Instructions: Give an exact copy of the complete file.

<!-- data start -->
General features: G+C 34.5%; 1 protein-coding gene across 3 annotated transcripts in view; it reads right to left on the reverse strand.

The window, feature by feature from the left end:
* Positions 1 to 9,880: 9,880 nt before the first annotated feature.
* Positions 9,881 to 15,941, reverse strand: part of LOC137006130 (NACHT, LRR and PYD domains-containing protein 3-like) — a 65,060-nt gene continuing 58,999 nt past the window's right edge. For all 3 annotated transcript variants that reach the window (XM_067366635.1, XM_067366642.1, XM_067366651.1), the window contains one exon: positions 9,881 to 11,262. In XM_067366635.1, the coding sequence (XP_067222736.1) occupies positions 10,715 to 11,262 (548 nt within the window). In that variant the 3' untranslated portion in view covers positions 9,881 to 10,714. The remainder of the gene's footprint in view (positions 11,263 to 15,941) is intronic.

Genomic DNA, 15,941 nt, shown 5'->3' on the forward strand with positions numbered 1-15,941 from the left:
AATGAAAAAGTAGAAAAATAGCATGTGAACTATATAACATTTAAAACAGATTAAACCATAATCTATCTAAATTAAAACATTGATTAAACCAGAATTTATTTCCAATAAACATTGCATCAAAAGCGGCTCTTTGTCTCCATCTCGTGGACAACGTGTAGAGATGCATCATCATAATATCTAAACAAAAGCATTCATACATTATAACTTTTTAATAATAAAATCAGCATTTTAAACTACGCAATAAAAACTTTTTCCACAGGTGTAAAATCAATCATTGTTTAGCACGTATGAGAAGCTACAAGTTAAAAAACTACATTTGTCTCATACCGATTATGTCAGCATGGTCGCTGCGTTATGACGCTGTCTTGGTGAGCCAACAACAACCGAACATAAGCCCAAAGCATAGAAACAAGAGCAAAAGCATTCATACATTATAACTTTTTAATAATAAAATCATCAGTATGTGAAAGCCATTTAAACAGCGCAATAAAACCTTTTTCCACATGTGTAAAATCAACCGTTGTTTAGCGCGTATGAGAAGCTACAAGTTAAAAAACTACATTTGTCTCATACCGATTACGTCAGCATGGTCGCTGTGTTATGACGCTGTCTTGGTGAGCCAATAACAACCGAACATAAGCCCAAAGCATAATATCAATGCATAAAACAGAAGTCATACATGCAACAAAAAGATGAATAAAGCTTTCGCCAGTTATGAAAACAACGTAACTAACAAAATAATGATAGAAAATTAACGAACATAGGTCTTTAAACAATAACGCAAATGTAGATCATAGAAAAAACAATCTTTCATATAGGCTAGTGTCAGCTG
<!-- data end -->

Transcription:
General features: G+C 34.5%; 1 protein-coding gene across 3 annotated transcripts in view; it reads right to left on the reverse strand.

The window, feature by feature from the left end:
* Positions 1 to 9,880: 9,880 nt before the first annotated feature.
* Positions 9,881 to 15,941, reverse strand: part of LOC137006130 (NACHT, LRR and PYD domains-containing protein 3-like) — a 65,060-nt gene continuing 58,999 nt past the window's right edge. For all 3 annotated transcript variants that reach the window (XM_067366635.1, XM_067366642.1, XM_067366651.1), the window contains one exon: positions 9,881 to 11,262. In XM_067366635.1, the coding sequence (XP_067222736.1) occupies positions 10,715 to 11,262 (548 nt within the window). In that variant the 3' untranslated portion in view covers positions 9,881 to 10,714. The remainder of the gene's footprint in view (positions 11,263 to 15,941) is intronic.

Genomic DNA, 15,941 nt, shown 5'->3' on the forward strand with positions numbered 1-15,941 from the left:
AATGAAAAAGTAGAAAAATAGCATGTGAACTATATAACATTTAAAACAGATTAAACCATAATCTATCTAAATTAAAACATTGATTAAACCAGAATTTATTTCCAATAAACATTGCATCAAAAGCGGCTCTTTGTCTCCATCTCGTGGACAACGTGTAGAGATGCATCATCATAATATCTAAACAAAAGCATTCATACATTATAACTTTTTAATAATAAAATCAGCATTTTAAACTACGCAATAAAAACTTTTTCCACAGGTGTAAAATCAATCATTGTTTAGCACGTATGAGAAGCTACAAGTTAAAAAACTACATTTGTCTCATACCGATTATGTCAGCATGGTCGCTGCGTTATGACGCTGTCTTGGTGAGCCAACAACAACCGAACATAAGCCCAAAGCATAGAAACAAGAGCAAAAGCATTCATACATTATAACTTTTTAATAATAAAATCATCAGTATGTGAAAGCCATTTAAACAGCGCAATAAAACCTTTTTCCACATGTGTAAAATCAACCGTTGTTTAGCGCGTATGAGAAGCTACAAGTTAAAAAACTACATTTGTCTCATACCGATTACGTCAGCATGGTCGCTGTGTTATGACGCTGTCTTGGTGAGCCAATAACAACCGAACATAAGCCCAAAGCATAATATCAATGCATAAAACAGAAGTCATACATGCAACAAAAAGATGAATAAAGCTTTCGCCAGTTATGAAAACAACGTAACTAACAAAATAATGATAGAAAATTAACGAACATAGGTCTTTAAACAATAACGCAAATGTAGATCATAGAAAAAACAATCTTTCATATAGGCTAGTGTCAGCTG